Information resources



Access to texts to be consulted or produced



Access to video streaming



Access to interesting web sites

Search engines


To search for other web sites

Production resources



Triggers seven CBTs illustrating IA concepts

Text editor


Link to a recommended text editor

Knowledge editor


Link to LICEF’S MOT knowledge editor

Productions made


Simple file transfer to trainer for production evaluation

Collaboration resources

Group profile


Display of other learner’s progress and chat



Link to recommended email software



Asynchronous teleconferencing system



Simple upload/download to a server to facilitate the exchange of productions

Assistance resources

Explora guide


Information on use of the environment

Study guide


Access to a PDF description of the course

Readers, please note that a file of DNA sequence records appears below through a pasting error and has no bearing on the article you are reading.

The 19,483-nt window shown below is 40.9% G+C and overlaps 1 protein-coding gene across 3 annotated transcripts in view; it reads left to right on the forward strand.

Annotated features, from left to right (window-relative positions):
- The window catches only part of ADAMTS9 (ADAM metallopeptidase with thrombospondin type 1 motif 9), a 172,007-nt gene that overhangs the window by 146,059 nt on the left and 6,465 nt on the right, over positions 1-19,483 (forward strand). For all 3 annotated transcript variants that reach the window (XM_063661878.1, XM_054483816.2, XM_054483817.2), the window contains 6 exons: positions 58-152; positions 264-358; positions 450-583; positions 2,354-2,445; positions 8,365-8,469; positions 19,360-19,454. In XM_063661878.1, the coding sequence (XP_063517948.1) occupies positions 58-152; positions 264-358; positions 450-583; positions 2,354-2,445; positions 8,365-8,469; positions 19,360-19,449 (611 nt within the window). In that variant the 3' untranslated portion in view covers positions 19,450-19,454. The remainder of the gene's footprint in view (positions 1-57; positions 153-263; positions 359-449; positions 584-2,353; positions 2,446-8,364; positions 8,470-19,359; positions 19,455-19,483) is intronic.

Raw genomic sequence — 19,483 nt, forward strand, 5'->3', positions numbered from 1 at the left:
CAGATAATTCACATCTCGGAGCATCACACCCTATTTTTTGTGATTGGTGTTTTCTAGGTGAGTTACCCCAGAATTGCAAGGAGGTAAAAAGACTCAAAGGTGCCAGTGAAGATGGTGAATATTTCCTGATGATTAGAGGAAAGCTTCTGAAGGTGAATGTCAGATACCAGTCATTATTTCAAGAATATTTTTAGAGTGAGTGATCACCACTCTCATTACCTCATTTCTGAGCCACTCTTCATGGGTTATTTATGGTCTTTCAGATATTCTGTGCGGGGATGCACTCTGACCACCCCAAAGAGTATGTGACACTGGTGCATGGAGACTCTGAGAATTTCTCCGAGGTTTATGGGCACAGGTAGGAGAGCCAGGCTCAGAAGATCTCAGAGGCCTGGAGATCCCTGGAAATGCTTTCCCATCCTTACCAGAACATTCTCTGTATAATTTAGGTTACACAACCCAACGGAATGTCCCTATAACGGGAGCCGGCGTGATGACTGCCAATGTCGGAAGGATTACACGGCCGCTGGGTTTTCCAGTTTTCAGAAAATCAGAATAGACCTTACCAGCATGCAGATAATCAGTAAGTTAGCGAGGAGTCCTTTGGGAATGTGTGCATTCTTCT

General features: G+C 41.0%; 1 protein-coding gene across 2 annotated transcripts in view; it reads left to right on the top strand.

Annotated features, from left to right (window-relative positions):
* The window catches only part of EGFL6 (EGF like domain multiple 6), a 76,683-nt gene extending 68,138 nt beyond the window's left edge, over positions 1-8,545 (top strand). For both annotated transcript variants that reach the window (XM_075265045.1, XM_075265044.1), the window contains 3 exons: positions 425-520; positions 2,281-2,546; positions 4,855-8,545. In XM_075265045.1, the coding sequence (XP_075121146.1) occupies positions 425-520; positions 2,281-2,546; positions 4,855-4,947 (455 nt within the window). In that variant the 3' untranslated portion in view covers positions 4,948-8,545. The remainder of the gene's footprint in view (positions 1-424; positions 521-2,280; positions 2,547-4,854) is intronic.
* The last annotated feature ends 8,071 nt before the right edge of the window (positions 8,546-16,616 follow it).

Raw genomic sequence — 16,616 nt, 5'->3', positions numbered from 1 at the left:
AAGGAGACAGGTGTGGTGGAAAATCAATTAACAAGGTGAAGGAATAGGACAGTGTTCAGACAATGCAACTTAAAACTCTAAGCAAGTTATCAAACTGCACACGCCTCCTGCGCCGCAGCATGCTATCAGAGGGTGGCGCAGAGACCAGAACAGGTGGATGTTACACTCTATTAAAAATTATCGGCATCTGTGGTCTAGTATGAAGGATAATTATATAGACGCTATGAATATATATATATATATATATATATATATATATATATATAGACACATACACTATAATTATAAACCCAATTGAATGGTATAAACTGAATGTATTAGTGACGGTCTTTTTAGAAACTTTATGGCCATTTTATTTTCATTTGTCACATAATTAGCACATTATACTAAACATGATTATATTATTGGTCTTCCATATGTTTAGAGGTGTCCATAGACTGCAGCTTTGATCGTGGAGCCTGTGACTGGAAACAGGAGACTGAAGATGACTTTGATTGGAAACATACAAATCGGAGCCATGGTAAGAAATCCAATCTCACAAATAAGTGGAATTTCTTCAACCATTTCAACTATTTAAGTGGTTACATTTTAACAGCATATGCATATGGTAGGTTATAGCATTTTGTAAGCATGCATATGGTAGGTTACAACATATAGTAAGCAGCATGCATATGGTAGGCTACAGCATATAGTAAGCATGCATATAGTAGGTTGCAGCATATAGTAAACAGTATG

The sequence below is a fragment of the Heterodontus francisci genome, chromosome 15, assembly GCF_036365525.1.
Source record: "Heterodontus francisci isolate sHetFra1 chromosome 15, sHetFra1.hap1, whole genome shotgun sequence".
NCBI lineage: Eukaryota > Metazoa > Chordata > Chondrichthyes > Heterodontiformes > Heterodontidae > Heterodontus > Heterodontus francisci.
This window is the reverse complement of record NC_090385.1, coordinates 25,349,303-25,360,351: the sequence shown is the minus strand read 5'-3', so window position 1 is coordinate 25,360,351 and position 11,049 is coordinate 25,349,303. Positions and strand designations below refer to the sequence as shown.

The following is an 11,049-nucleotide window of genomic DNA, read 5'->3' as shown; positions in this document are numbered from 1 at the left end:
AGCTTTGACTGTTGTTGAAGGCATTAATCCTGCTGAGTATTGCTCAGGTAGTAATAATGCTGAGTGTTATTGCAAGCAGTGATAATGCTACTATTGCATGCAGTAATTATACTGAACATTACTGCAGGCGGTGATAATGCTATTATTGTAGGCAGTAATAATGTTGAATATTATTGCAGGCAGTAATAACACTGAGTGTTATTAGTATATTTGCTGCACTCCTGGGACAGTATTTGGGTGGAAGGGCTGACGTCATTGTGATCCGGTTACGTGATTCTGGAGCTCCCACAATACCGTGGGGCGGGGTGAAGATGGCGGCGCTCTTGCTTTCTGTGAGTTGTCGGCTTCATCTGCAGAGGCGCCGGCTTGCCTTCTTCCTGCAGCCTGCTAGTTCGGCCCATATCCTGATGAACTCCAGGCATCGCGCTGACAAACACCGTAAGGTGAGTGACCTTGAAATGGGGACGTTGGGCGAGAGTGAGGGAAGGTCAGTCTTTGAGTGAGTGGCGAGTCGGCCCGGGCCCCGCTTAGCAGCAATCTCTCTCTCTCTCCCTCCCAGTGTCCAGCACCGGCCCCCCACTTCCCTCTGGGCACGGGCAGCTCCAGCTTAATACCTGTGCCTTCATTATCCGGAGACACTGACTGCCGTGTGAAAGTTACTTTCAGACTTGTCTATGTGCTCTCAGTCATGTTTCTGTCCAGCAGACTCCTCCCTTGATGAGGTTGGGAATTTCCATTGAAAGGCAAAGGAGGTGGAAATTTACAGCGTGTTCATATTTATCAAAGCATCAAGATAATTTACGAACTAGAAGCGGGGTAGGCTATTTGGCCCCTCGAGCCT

Technical help


A frequently asked questions (FAQ) facility

Resource persons


An e-mail list of persons: professor, tutor, manager, technician, etc.

Table 1. Example of the distribution of resources in an Explora Environment
These resources are all external to the web course. There are three types of resources:

  • Java applets that we have developed mainly to exploit the learner’s trace in the web course, to build individual progress reports, group profiles, advice generation or support to peer collaboration tools;

  • Executables downloaded or resident on the user’s workstation, that trigger CBTs, simulations, or generic software shared by the group so that file exchange is facilitated; this is particularly needed for some communication tools wherein the use of different software will simply not work.

  • HTML generic services that sometimes have to be sometime adapted to the course content; examples of these are course evaluation questionnaires through which learners and trainers will give feedback to designers to improve the course, and also the webography which is a structured list of commented web sites.

4. Reengineering a course for a Virtual Learning Centre